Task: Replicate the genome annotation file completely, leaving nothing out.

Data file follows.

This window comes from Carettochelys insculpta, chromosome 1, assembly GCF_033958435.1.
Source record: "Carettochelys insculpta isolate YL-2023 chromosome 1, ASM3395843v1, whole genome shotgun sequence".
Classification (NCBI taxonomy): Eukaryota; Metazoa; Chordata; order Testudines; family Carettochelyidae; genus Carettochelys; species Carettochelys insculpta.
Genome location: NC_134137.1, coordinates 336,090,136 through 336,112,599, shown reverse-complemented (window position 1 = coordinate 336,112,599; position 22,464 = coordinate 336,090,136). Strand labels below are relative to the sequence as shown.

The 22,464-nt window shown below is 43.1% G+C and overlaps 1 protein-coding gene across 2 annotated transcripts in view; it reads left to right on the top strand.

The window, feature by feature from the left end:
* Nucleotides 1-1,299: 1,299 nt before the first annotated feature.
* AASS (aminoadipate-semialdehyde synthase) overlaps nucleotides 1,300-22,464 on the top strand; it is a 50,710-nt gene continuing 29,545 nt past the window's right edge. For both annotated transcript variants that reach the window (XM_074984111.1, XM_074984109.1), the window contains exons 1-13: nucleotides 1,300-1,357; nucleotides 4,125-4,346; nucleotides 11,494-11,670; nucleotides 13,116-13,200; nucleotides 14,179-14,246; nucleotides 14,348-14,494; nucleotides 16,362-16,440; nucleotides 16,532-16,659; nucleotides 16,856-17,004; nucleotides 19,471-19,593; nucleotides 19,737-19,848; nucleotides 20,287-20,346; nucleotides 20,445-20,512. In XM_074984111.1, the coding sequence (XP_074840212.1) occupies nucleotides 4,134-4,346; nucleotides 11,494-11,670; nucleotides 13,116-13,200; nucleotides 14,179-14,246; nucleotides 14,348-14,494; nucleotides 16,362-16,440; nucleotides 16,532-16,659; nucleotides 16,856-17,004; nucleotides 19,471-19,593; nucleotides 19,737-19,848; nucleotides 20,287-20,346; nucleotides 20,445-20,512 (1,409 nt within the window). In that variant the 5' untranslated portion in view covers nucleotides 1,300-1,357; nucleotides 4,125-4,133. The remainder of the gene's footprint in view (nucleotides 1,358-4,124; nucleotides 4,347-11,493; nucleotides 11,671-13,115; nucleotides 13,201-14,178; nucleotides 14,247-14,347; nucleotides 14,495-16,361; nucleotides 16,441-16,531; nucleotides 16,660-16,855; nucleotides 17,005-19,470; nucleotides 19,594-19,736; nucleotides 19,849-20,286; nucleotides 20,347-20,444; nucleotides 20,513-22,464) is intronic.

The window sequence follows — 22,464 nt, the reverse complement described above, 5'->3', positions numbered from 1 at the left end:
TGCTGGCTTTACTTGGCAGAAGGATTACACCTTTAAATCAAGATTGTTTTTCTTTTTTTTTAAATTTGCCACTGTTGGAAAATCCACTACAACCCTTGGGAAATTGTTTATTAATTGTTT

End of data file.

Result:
This window comes from Carettochelys insculpta, chromosome 1, assembly GCF_033958435.1.
Source record: "Carettochelys insculpta isolate YL-2023 chromosome 1, ASM3395843v1, whole genome shotgun sequence".
Classification (NCBI taxonomy): Eukaryota; Metazoa; Chordata; order Testudines; family Carettochelyidae; genus Carettochelys; species Carettochelys insculpta.
Genome location: NC_134137.1, coordinates 336,090,136 through 336,112,599, shown reverse-complemented (window position 1 = coordinate 336,112,599; position 22,464 = coordinate 336,090,136). Strand labels below are relative to the sequence as shown.

The 22,464-nt window shown below is 43.1% G+C and overlaps 1 protein-coding gene across 2 annotated transcripts in view; it reads left to right on the top strand.

The window, feature by feature from the left end:
* Nucleotides 1-1,299: 1,299 nt before the first annotated feature.
* AASS (aminoadipate-semialdehyde synthase) overlaps nucleotides 1,300-22,464 on the top strand; it is a 50,710-nt gene continuing 29,545 nt past the window's right edge. For both annotated transcript variants that reach the window (XM_074984111.1, XM_074984109.1), the window contains exons 1-13: nucleotides 1,300-1,357; nucleotides 4,125-4,346; nucleotides 11,494-11,670; nucleotides 13,116-13,200; nucleotides 14,179-14,246; nucleotides 14,348-14,494; nucleotides 16,362-16,440; nucleotides 16,532-16,659; nucleotides 16,856-17,004; nucleotides 19,471-19,593; nucleotides 19,737-19,848; nucleotides 20,287-20,346; nucleotides 20,445-20,512. In XM_074984111.1, the coding sequence (XP_074840212.1) occupies nucleotides 4,134-4,346; nucleotides 11,494-11,670; nucleotides 13,116-13,200; nucleotides 14,179-14,246; nucleotides 14,348-14,494; nucleotides 16,362-16,440; nucleotides 16,532-16,659; nucleotides 16,856-17,004; nucleotides 19,471-19,593; nucleotides 19,737-19,848; nucleotides 20,287-20,346; nucleotides 20,445-20,512 (1,409 nt within the window). In that variant the 5' untranslated portion in view covers nucleotides 1,300-1,357; nucleotides 4,125-4,133. The remainder of the gene's footprint in view (nucleotides 1,358-4,124; nucleotides 4,347-11,493; nucleotides 11,671-13,115; nucleotides 13,201-14,178; nucleotides 14,247-14,347; nucleotides 14,495-16,361; nucleotides 16,441-16,531; nucleotides 16,660-16,855; nucleotides 17,005-19,470; nucleotides 19,594-19,736; nucleotides 19,849-20,286; nucleotides 20,347-20,444; nucleotides 20,513-22,464) is intronic.

The window sequence follows — 22,464 nt, the reverse complement described above, 5'->3', positions numbered from 1 at the left end:
TGCTGGCTTTACTTGGCAGAAGGATTACACCTTTAAATCAAGATTGTTTTTCTTTTTTTTTAAATTTGCCACTGTTGGAAAATCCACTACAACCCTTGGGAAATTGTTTATTAATTGTTT